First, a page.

Tempt the Devil – Anna Campbell

Across the packed, noisy salon, Julian Southwood, Earl of Erith, studied the notorious strumpet who would become his next mistress. He was in the middle of Mayfair on a fine spring afternoon. Yet the reek of sex for sale was as pungent as in the slave markets of Marrakesh or Constantinople. The crowd was mostly male, although a few provocatively dressed women mingled in the throng. Nobody paid them the slightest attention. Just as nobody but Erith seemed to notice the startling and realistically detailed frescoes of rampant Zeus seizing swooning Ganymede. From a corner dais a pianist and violinist doggedly plowed through a Mozart sonata. The music came from a different world, a cleaner, purer world untainted by animal carnality. A world the Earl of Erith would never again inhabit. Erith shook off the bleak self-reflection and turned to the man beside him. “Introduce me, Carrington.” “Shall do, old chap.” Carrington didn’t ask the object of Erith’s interest. Why would he? Every man here, including his companion, focused on the slender woman reclining with studied nonchalance upon the chaise longue. Without being told, Erith knew she’d deliberately chosen her setting in front of the tall westfacing windows.

Late afternoon sun flooded her in soft gold and played across her loosely bound tumble of tawny hair. In the clear light, her vivid red dress was like a sudden flame. The effect was worthy of the Theatre Royal. Even he, familiar to ennui with courtesans’ tricks, had felt the breath catch in his throat at first sight of her. One glance and the blood in his veins hummed a deep, dark song of desire, and his skin prickled with the compulsion to make her his. And she achieved this remarkable effect from half a room away. Of course, this was no ordinary courtesan. If she were, he wouldn’t be here. The Earl of Erith only bought the best. The best tailoring.

The best horses. The best women. Even by his exacting standards, this particular cyprian was a prime article. Two extraordinary women had set London on its ear in the last ten years. One, Soraya, cool, dark, mysterious as moonlight, had recently married the Duke of Kylemore, igniting the scandal of the decade. The other, radiant sun to Soraya’s moon, arrayed herself now before Erith like a spectacular jewel. He assessed her as closely as he’d contemplate an addition to his stables. Lord, but she was a long Meg. A sheath of crimson velvet displayed her lean body to dramatic advantage. She’d fit his tall frame to perfection, even if his taste usually ran to plumper, more voluptuous bedmates.

His memory filled pleasantly with the fleshy blond charms of Gretchen, the mistress he’d left in Vienna a month ago. Gretchen couldn’t contrast more strongly with the jade before him. Where the Tyrolean beauty offered soft, yielding curves, this woman was all spare elegance. The bosom under her gown’s low neckline wasn’t generous, and her waist was long and supple. He guessed the narrow skirt hid legs as graceful and elongated as a thoroughbred’s. Gretchen had been dewy with youth. This woman must verge on thirty. By that age, most bits of muslin frayed at the edges. But this bird of paradise continued her unchallenged reign over the male half of the ton. Her longevity as the most sought-after courtesan in London made her yet more intriguing.

His gaze slid up to her face. Like her body, it was unexpected. After the rhapsodies he’d heard in the clubs, he’d imagined less subtle attractions. The unmistakable greed he’d heard in her admirers’ voices had led him to imagine a brassier, more overtly available bawd. Her jaw was square, almost masculine. Her nose was a trifle too long, her cheekbones too high. From where he stood in the gilt-framed doorway, it was impossible to tell the color of her eyes, but they were large and brilliant and set at a slant. Cat’s eyes. Tiger’s eyes. Her mouth… Her mouth perhaps explained what he’d heard about her preternatural allure.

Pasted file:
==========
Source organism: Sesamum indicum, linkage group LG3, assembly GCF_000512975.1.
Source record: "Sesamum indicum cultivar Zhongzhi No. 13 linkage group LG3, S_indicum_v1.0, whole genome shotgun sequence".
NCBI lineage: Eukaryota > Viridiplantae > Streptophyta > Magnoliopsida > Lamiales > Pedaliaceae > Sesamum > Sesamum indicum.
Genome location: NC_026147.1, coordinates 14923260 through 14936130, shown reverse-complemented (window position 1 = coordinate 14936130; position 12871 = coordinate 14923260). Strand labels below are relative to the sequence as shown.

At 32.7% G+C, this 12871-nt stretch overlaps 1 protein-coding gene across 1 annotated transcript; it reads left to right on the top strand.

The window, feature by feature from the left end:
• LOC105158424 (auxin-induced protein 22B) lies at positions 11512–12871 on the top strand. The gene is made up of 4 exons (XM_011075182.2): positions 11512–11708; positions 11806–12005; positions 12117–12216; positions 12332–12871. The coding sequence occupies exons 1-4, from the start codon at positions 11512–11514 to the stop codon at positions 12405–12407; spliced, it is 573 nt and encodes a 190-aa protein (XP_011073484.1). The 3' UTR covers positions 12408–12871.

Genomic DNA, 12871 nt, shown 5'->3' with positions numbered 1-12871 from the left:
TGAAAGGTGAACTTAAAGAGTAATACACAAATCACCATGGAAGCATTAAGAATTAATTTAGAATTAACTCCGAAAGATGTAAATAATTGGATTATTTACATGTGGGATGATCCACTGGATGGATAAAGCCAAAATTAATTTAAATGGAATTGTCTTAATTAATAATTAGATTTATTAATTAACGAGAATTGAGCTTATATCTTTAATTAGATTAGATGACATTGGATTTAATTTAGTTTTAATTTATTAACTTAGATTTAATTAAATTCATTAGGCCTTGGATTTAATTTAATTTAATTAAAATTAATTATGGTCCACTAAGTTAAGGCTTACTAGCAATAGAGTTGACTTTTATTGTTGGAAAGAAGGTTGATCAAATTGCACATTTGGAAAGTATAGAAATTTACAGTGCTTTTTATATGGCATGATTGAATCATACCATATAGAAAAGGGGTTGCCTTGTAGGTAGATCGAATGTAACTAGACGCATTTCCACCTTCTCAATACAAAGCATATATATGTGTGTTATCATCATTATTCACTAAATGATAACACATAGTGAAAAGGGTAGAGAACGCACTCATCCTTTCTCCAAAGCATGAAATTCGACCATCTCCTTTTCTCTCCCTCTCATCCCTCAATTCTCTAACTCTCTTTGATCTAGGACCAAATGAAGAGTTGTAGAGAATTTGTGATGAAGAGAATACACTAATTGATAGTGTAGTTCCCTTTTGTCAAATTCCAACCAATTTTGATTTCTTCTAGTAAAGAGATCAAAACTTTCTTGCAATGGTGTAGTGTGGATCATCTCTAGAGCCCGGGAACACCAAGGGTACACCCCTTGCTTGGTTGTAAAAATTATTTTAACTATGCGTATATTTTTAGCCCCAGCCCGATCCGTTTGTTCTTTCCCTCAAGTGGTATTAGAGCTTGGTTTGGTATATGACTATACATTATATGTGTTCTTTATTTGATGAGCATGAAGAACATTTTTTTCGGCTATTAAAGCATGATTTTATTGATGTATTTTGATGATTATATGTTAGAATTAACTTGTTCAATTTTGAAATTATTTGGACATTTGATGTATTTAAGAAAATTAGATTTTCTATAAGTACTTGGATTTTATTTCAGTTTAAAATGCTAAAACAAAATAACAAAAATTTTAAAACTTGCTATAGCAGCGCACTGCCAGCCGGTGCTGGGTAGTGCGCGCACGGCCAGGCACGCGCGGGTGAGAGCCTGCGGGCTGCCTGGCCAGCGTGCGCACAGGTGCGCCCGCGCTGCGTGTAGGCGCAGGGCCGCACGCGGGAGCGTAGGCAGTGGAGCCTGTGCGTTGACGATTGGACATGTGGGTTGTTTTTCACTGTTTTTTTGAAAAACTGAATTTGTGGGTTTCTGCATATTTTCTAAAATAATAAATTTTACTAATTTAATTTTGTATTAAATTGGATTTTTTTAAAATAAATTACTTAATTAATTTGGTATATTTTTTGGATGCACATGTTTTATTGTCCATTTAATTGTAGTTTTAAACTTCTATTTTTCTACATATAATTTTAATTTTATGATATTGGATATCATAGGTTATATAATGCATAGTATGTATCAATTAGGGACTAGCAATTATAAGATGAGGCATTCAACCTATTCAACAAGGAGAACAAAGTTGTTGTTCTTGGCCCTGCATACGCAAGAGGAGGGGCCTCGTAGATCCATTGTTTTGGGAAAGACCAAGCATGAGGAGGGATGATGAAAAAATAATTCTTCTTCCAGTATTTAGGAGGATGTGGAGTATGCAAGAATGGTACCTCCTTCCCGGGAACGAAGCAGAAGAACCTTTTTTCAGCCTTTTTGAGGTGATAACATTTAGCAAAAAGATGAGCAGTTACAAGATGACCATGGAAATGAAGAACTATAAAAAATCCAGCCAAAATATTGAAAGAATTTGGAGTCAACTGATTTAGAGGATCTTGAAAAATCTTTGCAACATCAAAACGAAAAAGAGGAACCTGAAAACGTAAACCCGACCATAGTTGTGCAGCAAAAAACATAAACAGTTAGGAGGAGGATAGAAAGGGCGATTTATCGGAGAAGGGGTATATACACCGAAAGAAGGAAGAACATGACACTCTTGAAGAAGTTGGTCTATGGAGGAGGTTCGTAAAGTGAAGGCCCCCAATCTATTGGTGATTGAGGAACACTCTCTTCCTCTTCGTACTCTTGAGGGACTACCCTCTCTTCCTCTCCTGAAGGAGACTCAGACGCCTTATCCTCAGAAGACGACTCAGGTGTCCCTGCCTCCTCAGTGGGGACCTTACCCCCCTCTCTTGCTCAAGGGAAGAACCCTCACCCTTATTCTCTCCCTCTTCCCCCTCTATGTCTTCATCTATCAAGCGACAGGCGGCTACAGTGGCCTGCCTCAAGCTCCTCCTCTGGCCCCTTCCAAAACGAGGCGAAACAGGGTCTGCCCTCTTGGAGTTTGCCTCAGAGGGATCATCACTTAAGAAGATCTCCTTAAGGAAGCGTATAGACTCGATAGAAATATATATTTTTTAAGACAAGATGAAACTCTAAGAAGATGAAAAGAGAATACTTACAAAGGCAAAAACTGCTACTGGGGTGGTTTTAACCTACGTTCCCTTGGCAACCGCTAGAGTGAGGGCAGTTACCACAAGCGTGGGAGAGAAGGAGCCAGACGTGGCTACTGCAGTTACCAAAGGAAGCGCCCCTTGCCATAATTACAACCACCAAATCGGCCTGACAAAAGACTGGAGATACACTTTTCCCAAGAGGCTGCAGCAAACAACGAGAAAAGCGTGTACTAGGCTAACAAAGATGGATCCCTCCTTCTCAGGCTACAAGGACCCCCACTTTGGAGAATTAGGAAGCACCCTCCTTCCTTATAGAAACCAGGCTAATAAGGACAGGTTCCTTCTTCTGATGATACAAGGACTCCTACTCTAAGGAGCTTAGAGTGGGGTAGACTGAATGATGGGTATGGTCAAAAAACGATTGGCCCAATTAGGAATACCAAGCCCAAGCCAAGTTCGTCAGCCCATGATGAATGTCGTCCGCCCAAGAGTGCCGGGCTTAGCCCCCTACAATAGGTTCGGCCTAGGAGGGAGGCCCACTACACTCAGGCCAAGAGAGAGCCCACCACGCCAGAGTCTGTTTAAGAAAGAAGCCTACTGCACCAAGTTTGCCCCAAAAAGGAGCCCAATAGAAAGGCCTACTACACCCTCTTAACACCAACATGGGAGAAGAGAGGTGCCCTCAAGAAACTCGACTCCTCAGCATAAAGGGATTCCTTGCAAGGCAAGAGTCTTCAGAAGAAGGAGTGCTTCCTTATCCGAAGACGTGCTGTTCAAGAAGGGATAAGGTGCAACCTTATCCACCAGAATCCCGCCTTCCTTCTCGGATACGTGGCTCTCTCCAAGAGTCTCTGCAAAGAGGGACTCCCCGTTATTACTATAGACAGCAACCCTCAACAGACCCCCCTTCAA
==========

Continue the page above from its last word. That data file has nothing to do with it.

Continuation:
It might be too large. But who would complain? No man could look at those succulent lips without wanting them on his body. Erith’s groin tightened at the decadent pictures rocketing through his mind. Undoubtedly, she had…something. She wasn’t a great beauty. She was well past first youth. Nor did she flaunt her charms like tawdry trinkets on a fairground stall. If he’d encountered her at a respectable gathering rather than this louche brouhaha, he’d almost believe she belonged to his own class. Almost. After the hubbub, all this was surprising.

Disappointing. But even as he dismissed the wench’s heralded charms, his eyes gravitated back to that spare, strangely aristocratic face. To that sin of a mouth. To the luxuriant hair. To that long, graceful body curved in complete relaxation upon her couch while men eddied around her in an endless whirlpool of fascination. She was the most powerful figure in the room. Even at the distance, he felt the sexual energy sizzling around her. She swept the room with a contemptuous glance. The raised angle of her chin and the irony that teased the corners of her mouth indicated defiance, courage, challenge. He tried to deny the sensual pull she exerted.

While his reckless heart kicked into the emphatic rhythm of a drum beating an army into battle. No, she wasn’t what he’d expected, but he didn’t fool himself into believing she was anything less than quality. She lifted her head and smiled at something the effete fellow standing at her elbow said. The lazy curve of those lush red lips shot another jolt of lava-hot arousal through Erith. That smile spoke of knowledge and sharp intelligence, and a sexual confidence he’d never encountered in a woman. Never, even though he’d dealt with the fallen sisterhood for the last sixteen years. Every drop of moisture dried from his mouth, and his interest, wearied through playing this game too long, engaged with an intensity that astonished him. The covetous buzz in his blood notched up a degree. Oh, yes, she was going to be his. Not just because she was the elite of London’s courtesans and his prestige would accept nothing less as his chère amie.